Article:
by Jim McGee
This lens is a bit of an oddball. Minolta's 24-105mm is the only other lens that comes close to it's coverage. It takes an odd filter size (for Nikon) of 72mm. It's short and chubby shape is unusual. In fact it's so chubby that it extends below the baseplate of some camera bodies while protruding only 3.1 inches from the front of the camera. In fact it is exactly as long as it is wide. It's priced at around $200 more than the 28-105mm but the 'wisdom' of many web news groups is that it's nowhere near as sharp.
But the fact that it's optical formula starts at 24mm instead of 28mm is seductive.
In the Nikon lineup there are six zoom lenses that start at 28mm that extend to anywhere from 70mm to 200mm on the top end and every aftermarket lens manufacturer makes lenses in the 28-80mm and 28-105mm ranges. Only recently have Nikon and most other lens makers come out with lenses in the 24-85mm range aimed at digital shooters.
Many folks look at the 24-120 as the ideal travel lens. 24mm is much wider than 28mm and the extra 15mm at the tele end of the spectrum offers a bit more reach; and really wide zooms in the 28-200mm range have gotten a reputation for poor image quality.
But when we receive inquiries about this lens they invariably reference some online post about the supposed poor quality of its images. But in prowling through these online groups we noticed a trend. Many of those who criticize this lens are simply repeating what they have heard and had never actually shot with it. So we decided to get one and try it out for ourselves. For testing purposes we'd shoot it against the 28-105mm - a lens that many of you are comparing it to. We also shoot it against the 50mm f1.4 lens - used by many publications as a benchmark lens for its sharpness and image quality.
The focus ring is nicely damped for manual focusing, having a similar feel to the 28-105mm we tested it against. But neither lens matched the silky feeling of the focus ring on the 50mm f1.4.
The zoom ring was another matter. It's downright stiff and it takes a good twist to quickly crank through its wide zoom range where the 28-105mm is a smooth and comfortable two-finger touch. This isn't so objectionable that it would keep us from purchasing the lens. But it was something that we noticed every time we used it. The aperture ring is typical Nikon. Smooth with well defined click stops.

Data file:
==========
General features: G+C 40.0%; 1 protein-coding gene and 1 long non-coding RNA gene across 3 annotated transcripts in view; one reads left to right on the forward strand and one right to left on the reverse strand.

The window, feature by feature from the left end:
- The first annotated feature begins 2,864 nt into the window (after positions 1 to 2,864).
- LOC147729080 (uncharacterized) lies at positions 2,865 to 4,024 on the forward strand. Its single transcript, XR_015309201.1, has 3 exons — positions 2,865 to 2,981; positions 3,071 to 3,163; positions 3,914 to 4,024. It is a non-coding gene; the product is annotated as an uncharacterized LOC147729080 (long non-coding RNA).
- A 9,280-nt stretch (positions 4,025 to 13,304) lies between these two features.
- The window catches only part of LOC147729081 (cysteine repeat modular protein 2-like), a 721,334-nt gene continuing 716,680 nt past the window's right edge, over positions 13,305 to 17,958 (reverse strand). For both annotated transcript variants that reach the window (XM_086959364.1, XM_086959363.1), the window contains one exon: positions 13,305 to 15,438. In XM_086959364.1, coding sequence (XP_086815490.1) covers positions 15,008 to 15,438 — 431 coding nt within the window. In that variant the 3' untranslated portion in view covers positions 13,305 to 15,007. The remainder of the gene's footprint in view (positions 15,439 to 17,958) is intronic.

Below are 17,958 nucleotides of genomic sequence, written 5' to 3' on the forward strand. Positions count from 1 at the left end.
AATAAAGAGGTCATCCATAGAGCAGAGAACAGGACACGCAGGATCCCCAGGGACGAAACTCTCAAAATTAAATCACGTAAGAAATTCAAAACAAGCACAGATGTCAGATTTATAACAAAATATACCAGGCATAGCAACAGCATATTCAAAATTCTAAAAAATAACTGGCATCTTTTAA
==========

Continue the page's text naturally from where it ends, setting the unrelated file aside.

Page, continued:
The focus and zoom rings have the rubberized grip that you'll see on almost every Nikon lens. It works well and provides a good grip. This is not an internal focus lens and the front element rotates just under a quarter turn as you zoom. An issue for shooters using polarizers or graduated neutral density filters. Minimum focus distance is two feet though it occasionally had problems locking focus in the two to three foot range in low light with fast moving subjects. There is no macro setting.
The 24-120mm seems like a prime candidate for use with a teleconverter. Instead of carrying a separate telephoto zoom you can just carry a 2x converter and span 24-240mm right? Not exactly.
At full zoom with a 2x converter you have the equivalent light of being stopped down to f11 so forget about auto-focusing in low light. In bright light it will autofocus in the 24-70mm range but it does a lot of hunting. You're better off just focusing manually if you use a teleconverter at all.
In the Field
I used this lens when shooting the Philadelphia Mummers parade. It's ability to shoot "normal" portraits in the 100-120mm range and then zoom out to 24mm for that "wide-angle portrait" look was impressive indeed. It allowed me to get shots with one camera where I would normally have a second body with a 24mm lens backing up my primary body with a 28-105mm. Parades move quickly. You have little time to capture the image as the marchers are streaming by. Being able to switch from 120mm to 24mm with a flick of the wrist was a real plus!
But what about the supposed soft image quality?
Actually images were sharp. Very sharp. On the light table slides were publishable quality. Reports of this lens being soft aren't just highly exaggerated they are flat wrong.
Next we compared it to the 28-105mm, the 50mm f1.4, and the 24mm f2.8 Nikkor lenses. All four lenses produced high quality images. The 50mm and 24mm primes had an edge in sharpness. Both zooms performed well. From a subjective standpoint the 28-105mm had a slight edge in contrast. Please note the adjective slight.
To put this in perspective one of the shots taken during the mummers parade is of a marcher dressed in a railroad uniform and he has about two days growth on his chin. You can clearly pick out individual hairs in that two-day growth that are gray. The image was shot handheld, at night, with the aid of an SB-28 flash on Provia 400f - while I was walking backwards in front of the marcher.
Is the 24mm f2.8 a hair sharper? Yes. Will you notice a difference in anything smaller than a wall size print? No. Does this lens deserve the bashing it's gotten in some news groups? Absolutely not. This is a clear case of how something on the Web can take on a life of it's own.
The other thing to consider is the macro capability of the 28-105mm, which will focus down to 8.5 inches in macro mode.
A 24mm prime will set you back around $300. But since just about every photographer in the world already owns a normal zoom I guess the real question is whether it's worth it to plunk down anywhere from $510 to $560 for this particular lens. Whether it's worth it is a personal question based on your shooting style and your wallet. But if you do we don't think you'll regret it for an instant.